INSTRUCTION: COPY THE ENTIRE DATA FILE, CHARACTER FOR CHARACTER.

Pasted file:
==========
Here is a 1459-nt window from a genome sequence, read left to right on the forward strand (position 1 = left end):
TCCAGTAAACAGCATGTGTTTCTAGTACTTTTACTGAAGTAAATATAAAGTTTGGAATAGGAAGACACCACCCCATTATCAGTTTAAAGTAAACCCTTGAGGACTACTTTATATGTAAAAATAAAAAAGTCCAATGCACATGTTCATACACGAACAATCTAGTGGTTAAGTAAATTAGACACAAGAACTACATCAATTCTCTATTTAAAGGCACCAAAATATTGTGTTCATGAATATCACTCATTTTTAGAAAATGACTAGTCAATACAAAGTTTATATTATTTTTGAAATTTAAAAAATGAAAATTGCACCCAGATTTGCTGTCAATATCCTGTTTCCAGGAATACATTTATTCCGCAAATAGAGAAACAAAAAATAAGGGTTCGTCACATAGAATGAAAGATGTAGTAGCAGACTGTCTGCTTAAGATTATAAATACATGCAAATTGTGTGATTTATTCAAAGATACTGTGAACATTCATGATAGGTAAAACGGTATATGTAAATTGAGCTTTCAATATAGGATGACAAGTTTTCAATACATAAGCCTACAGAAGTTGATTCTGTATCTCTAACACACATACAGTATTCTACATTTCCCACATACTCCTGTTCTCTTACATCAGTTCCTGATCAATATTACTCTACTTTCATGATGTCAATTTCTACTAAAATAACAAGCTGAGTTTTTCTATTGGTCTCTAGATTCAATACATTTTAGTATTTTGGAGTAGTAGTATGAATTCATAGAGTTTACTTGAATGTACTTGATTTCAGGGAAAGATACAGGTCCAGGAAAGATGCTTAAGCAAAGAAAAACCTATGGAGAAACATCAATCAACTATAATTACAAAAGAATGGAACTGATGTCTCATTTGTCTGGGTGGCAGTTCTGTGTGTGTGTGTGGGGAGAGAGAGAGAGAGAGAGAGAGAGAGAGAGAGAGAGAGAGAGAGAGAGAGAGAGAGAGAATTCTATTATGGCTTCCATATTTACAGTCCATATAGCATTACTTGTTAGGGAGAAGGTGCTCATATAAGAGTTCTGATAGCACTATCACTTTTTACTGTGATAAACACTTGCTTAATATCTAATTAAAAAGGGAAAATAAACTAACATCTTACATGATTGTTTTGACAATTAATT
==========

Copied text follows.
Here is a 1459-nt window from a genome sequence, read left to right on the forward strand (position 1 = left end):
TCCAGTAAACAGCATGTGTTTCTAGTACTTTTACTGAAGTAAATATAAAGTTTGGAATAGGAAGACACCACCCCATTATCAGTTTAAAGTAAACCCTTGAGGACTACTTTATATGTAAAAATAAAAAAGTCCAATGCACATGTTCATACACGAACAATCTAGTGGTTAAGTAAATTAGACACAAGAACTACATCAATTCTCTATTTAAAGGCACCAAAATATTGTGTTCATGAATATCACTCATTTTTAGAAAATGACTAGTCAATACAAAGTTTATATTATTTTTGAAATTTAAAAAATGAAAATTGCACCCAGATTTGCTGTCAATATCCTGTTTCCAGGAATACATTTATTCCGCAAATAGAGAAACAAAAAATAAGGGTTCGTCACATAGAATGAAAGATGTAGTAGCAGACTGTCTGCTTAAGATTATAAATACATGCAAATTGTGTGATTTATTCAAAGATACTGTGAACATTCATGATAGGTAAAACGGTATATGTAAATTGAGCTTTCAATATAGGATGACAAGTTTTCAATACATAAGCCTACAGAAGTTGATTCTGTATCTCTAACACACATACAGTATTCTACATTTCCCACATACTCCTGTTCTCTTACATCAGTTCCTGATCAATATTACTCTACTTTCATGATGTCAATTTCTACTAAAATAACAAGCTGAGTTTTTCTATTGGTCTCTAGATTCAATACATTTTAGTATTTTGGAGTAGTAGTATGAATTCATAGAGTTTACTTGAATGTACTTGATTTCAGGGAAAGATACAGGTCCAGGAAAGATGCTTAAGCAAAGAAAAACCTATGGAGAAACATCAATCAACTATAATTACAAAAGAATGGAACTGATGTCTCATTTGTCTGGGTGGCAGTTCTGTGTGTGTGTGTGGGGAGAGAGAGAGAGAGAGAGAGAGAGAGAGAGAGAGAGAGAGAGAGAGAGAGAGAGAGAGAATTCTATTATGGCTTCCATATTTACAGTCCATATAGCATTACTTGTTAGGGAGAAGGTGCTCATATAAGAGTTCTGATAGCACTATCACTTTTTACTGTGATAAACACTTGCTTAATATCTAATTAAAAAGGGAAAATAAACTAACATCTTACATGATTGTTTTGACAATTAATT